Reading Group Guide

  1. Book ImageNot Yet Drown'd: A Novel

    Peg Kingman

    "Mysterious, intriguing, and just downright absorbing ... smart and full of atmosphere."—Boston Globe

From the author: Why this book?

When I was learning to play bagpipe, my teacher lent me a book of traditional Scottish music collected in the highlands and islands by Joseph MacDonald in the 1750s. The introduction to this book gives Joseph’s sad story: an accomplished piper, he had gone out to India in the service of the East India Company, and died there of fever without sending back the manuscript of the traditional Great Music for the pipes which he had been setting down. I was captivated by the idea that such a manuscript might have survived, somewhere in India.

A short while later, my imagination was further fired by visiting a museum exhibition in Scotland and seeing a little volume of handwritten botanical notes (casually made in 1780 at the Edinburgh botanical garden by one Francis Buchanan)—taken out to India—lost there—and not recovered until the fall of Seringapatam in 1799—by which time someone had had it handsomely bound in the Mughal style, as though it were a precious manuscript volume.

About this time I had also founded a mail-order and online tea company. I loved researching and writing the catalog copy, loved scouting sources for some of the best tea in the world, and was especially pleased to obtain a few genuine tea plants grown from wild Chinese seed stock. I arranged for a local grower to propagate the plants, and soon found myself shipping young tea plants to tea enthusiasts throughout the United States. I planted a small garden of them myself—fifty plants or so—and learned by experiment how to grow, pluck, and manufacture tea by hand. As I studied tea history, I was amazed to learn how the British finally ascertained that tea did indeed grow wild in the hills of Assam.

I thought about all this for some time, profoundly fascinated, but feeling utterly unqualified to do justice to this unwieldy and disparate material—which somehow seemed to want to coalesce into a single story. More than a year passed while I wished that some accomplished writer—one of the writers I admire—would make something of it, so that I could have the ease and pleasure of simply reading a finished novel. Finally I realized that no one else was going to write this novel—they all had their own novels to write. Besides, who else had collected this odd, obscure knowledge? this intersection of tea—bagpipe music—dangerous equines—engineering—and all the rest? It became apparent that if I did not undertake to write this book, it would not get written at all. And it seemed to me that it was my job to do the best I could with this knotty tangle of material that somehow had fallen—over a period of many years—into my lap.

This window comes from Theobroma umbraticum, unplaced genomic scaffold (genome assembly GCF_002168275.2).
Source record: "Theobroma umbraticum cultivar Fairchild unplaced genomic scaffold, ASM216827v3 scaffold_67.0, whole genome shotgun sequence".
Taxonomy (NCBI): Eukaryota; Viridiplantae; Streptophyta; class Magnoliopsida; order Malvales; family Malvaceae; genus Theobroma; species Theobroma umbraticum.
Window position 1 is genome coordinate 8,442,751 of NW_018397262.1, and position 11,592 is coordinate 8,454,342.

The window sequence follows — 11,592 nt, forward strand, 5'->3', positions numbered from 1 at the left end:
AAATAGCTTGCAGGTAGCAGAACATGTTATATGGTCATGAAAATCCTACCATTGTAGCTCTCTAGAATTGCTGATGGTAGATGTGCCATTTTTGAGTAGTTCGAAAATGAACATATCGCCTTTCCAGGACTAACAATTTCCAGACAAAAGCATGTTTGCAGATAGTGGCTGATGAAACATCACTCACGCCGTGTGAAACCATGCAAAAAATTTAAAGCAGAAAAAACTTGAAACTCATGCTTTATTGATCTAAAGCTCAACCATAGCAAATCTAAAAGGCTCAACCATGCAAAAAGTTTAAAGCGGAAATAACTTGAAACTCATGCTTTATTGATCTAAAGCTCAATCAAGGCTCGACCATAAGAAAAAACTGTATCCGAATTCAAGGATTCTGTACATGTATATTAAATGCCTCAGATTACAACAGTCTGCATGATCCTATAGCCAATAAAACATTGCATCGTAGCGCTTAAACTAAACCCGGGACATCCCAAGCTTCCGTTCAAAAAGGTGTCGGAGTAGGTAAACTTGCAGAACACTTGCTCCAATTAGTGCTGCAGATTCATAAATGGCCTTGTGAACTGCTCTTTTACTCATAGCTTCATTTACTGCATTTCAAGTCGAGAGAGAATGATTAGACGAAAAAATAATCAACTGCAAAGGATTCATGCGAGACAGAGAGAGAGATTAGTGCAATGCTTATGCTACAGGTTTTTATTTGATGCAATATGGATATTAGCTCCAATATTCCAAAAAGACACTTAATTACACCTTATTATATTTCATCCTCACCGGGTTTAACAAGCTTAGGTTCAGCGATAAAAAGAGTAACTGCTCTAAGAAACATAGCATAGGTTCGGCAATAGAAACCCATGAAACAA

From the author: About bagpipe music

One night some years ago around the campfire at music camp, there was a piper who played a snatch of piobaireachd—perhaps four or five minutes’ worth. A man listening nearby turned to me, his eyes glistening, and exclaimed, “But that’s the kind of music that’s been going through my head my whole life!” I knew exactly what he meant, because that’s how I’d responded, too, upon first hearing piobaireachd as an adult: Ah! here it is at last, the music my soul has been longing for, all these years.

I believe that I must have heard piobaireachd in my childhood. A piper used to walk the dirt roads lacing the wooded hills surrounding our then-rural northern California valley, and that distant music he played often rang over the valley on summer evenings. I heard that piper for years—but I only saw him once, playing in the echoing concrete-floored hallway of the junior high school; I stood as near as I dared, thrilled by that powerful sound reverberating around and through me. The mere sound of the pipes was enough for me then, but I know now that the music he played as he paced those hills was almost certainly piobaireachd, and not the Light Music most of us have heard from bagpipers. Years later I was told that this piper had hanged himself from a eucalyptus tree near the town crossroads—a further confirmation that he must have been a player of piobaireachd.

That is probably why, when I found piobaireachd as an adult, it was like finding a Lost Music, a distantly remembered and always longed-for music.